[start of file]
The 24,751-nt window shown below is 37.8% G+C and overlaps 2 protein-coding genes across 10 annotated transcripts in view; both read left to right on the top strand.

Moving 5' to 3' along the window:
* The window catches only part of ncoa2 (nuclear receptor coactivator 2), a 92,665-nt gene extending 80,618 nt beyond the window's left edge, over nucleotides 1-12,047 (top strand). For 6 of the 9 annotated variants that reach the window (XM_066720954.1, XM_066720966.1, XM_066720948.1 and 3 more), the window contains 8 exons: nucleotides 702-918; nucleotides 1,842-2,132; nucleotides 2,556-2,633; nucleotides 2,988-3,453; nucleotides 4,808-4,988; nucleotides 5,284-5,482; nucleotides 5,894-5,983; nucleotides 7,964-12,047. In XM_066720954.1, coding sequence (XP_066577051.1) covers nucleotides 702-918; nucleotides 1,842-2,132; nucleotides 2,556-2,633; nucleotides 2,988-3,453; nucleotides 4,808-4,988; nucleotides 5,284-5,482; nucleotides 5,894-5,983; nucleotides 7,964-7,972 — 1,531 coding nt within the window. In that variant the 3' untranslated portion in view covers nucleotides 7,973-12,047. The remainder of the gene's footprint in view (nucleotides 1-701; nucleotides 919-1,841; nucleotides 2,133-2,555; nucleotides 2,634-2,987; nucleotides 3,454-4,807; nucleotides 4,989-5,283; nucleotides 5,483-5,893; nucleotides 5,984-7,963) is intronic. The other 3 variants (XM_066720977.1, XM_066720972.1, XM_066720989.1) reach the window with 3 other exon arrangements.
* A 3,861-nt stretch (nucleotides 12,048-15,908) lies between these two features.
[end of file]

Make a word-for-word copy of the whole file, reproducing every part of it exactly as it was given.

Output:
The 24,751-nt window shown below is 37.8% G+C and overlaps 2 protein-coding genes across 10 annotated transcripts in view; both read left to right on the top strand.

Moving 5' to 3' along the window:
* The window catches only part of ncoa2 (nuclear receptor coactivator 2), a 92,665-nt gene extending 80,618 nt beyond the window's left edge, over nucleotides 1-12,047 (top strand). For 6 of the 9 annotated variants that reach the window (XM_066720954.1, XM_066720966.1, XM_066720948.1 and 3 more), the window contains 8 exons: nucleotides 702-918; nucleotides 1,842-2,132; nucleotides 2,556-2,633; nucleotides 2,988-3,453; nucleotides 4,808-4,988; nucleotides 5,284-5,482; nucleotides 5,894-5,983; nucleotides 7,964-12,047. In XM_066720954.1, coding sequence (XP_066577051.1) covers nucleotides 702-918; nucleotides 1,842-2,132; nucleotides 2,556-2,633; nucleotides 2,988-3,453; nucleotides 4,808-4,988; nucleotides 5,284-5,482; nucleotides 5,894-5,983; nucleotides 7,964-7,972 — 1,531 coding nt within the window. In that variant the 3' untranslated portion in view covers nucleotides 7,973-12,047. The remainder of the gene's footprint in view (nucleotides 1-701; nucleotides 919-1,841; nucleotides 2,133-2,555; nucleotides 2,634-2,987; nucleotides 3,454-4,807; nucleotides 4,989-5,283; nucleotides 5,483-5,893; nucleotides 5,984-7,963) is intronic. The other 3 variants (XM_066720977.1, XM_066720972.1, XM_066720989.1) reach the window with 3 other exon arrangements.
* A 3,861-nt stretch (nucleotides 12,048-15,908) lies between these two features.